According to Jesse Glover, Bruce taught him various Kung Fu techniques from Wing Chun, Tiger Crane Double Forms Fist, Northern Style Praying Mantis, Taichi, Bat Gwa, Jeet Kune, Hsin Yi, Eagle Claw Tumbling Fist. He also taught him footwork, sticking hands, straight blast, drawing attacks, kicking and some techniques that emphasised on wrist and arm locks (Chin-na techniques). Bruce studied many styles of Kung Fu and incorporated some of these essential techniques into his system and discarded the rest.

Also, Bruce learnt Internal Style which was the advanced form of Kung Fu as it consists of various internal energy Kung Fu techniques. Bruce liked to talk about the philosophical concepts of 3 internal Northern styles i.e. Taichi, Hsin Yi and Bat Gwa and had good comments of the Internal Styles martial artists. He believed many Internal Styles practitioners were highly skilled and were on par or even surpassed the best Wing Chun fighter he had seen. The theory of Yin and Yang taught him the ways of comparison in looking upon everything such as hard against soft; fast against slow; horizontal against vertical etc. He was also inspired and motivated by I-Ching (an ancient Chinese manual of divination based on 8 symbolic trigrams and 64 hexagrams, interpreted in terms of the principles of Yin and Yang. It was included as one of the ‘5 classics’ of Confucianism) which was actually the main source of his martial arts philosophy. He tried to apply the Yin & Yang Theory and I-Ching in real life situations. To him, this was an extreme important direction for his advancement in the route of martial arts.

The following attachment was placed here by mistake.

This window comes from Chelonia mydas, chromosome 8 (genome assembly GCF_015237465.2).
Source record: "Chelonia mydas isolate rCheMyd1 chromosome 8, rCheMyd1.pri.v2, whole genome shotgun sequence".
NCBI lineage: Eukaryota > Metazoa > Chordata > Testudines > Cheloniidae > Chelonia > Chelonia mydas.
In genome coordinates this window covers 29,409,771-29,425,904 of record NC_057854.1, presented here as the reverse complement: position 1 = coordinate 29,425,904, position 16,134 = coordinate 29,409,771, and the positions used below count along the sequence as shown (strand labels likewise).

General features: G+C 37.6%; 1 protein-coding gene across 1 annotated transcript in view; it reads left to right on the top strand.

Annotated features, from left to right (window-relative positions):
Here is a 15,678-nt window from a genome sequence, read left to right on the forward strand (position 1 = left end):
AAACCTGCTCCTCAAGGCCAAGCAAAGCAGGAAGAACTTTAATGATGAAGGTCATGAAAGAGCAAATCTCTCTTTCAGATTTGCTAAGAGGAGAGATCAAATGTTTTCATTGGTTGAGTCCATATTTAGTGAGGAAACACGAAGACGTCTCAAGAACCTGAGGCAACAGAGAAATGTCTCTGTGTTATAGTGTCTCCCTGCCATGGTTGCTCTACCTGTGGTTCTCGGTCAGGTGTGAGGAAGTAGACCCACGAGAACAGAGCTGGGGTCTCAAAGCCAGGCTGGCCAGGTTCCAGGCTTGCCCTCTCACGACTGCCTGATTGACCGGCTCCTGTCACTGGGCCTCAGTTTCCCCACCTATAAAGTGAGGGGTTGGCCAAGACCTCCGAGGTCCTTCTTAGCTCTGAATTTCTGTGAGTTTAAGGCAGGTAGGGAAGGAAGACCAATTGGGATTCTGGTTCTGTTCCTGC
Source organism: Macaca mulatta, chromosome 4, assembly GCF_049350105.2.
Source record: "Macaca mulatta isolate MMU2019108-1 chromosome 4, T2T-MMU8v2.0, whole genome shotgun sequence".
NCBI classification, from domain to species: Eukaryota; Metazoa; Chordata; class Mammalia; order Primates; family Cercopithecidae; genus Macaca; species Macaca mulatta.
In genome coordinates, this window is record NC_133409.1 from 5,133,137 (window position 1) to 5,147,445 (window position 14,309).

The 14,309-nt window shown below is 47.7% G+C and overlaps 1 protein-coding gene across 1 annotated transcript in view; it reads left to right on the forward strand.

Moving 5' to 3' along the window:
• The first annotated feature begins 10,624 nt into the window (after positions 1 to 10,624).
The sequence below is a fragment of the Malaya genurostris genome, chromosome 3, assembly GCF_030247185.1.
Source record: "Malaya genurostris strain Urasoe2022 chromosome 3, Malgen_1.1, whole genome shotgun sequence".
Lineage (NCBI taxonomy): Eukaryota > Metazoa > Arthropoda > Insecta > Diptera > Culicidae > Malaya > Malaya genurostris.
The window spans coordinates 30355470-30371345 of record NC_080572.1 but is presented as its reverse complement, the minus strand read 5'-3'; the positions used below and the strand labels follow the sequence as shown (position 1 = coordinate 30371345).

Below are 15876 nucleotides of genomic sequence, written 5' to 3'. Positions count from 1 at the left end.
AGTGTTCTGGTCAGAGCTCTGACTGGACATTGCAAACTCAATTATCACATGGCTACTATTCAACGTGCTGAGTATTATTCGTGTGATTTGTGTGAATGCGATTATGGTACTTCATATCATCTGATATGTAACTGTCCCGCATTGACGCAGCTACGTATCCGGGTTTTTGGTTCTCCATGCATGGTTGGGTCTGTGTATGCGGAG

Challenger from Jing Mo - Wong Jack-Man (1940 - )
As a matter of fact, Wong Jack-Man who challenged and fought Bruce in 1964, too, was a student of the Jing Mo Athletic Association. He is the student of Master Yim Sheung-Mo (1882-1971) and Master Ma Kim-Fung (1916 - ) whom imparted him Hsing-Yi Kune, Tai-Chi Chuen, Cha Kune, Northern Shaolin Kung Fu and other Jing Mo’s style Kung Fu. Also, he is the direct grandstudent of the famous Master Ku Yu-Cheung (1894-1952). In 1964, he departed HK and arrived in San Francisco, and worked in the branch of Jing Mo Club. As he had sparred and defeated some top martial artists in the Chinatown, thus, the Chinese Martial Arts community appointed Wong, whom they considered to be the best martial artist in Chinatown to be their representative and sent him to challenge Bruce at his school. (Note: Bruce had earlier performed on the stage of Sing Hoi theatre, LA where he declared openly that he would accept challenges from anyone who disagreed with his views on the practice and in-heritage of the classical Kung Fu which he thought was a classical mess. The Chinese Martial Arts community felt very disgraceful and hence, issued a challenge to him).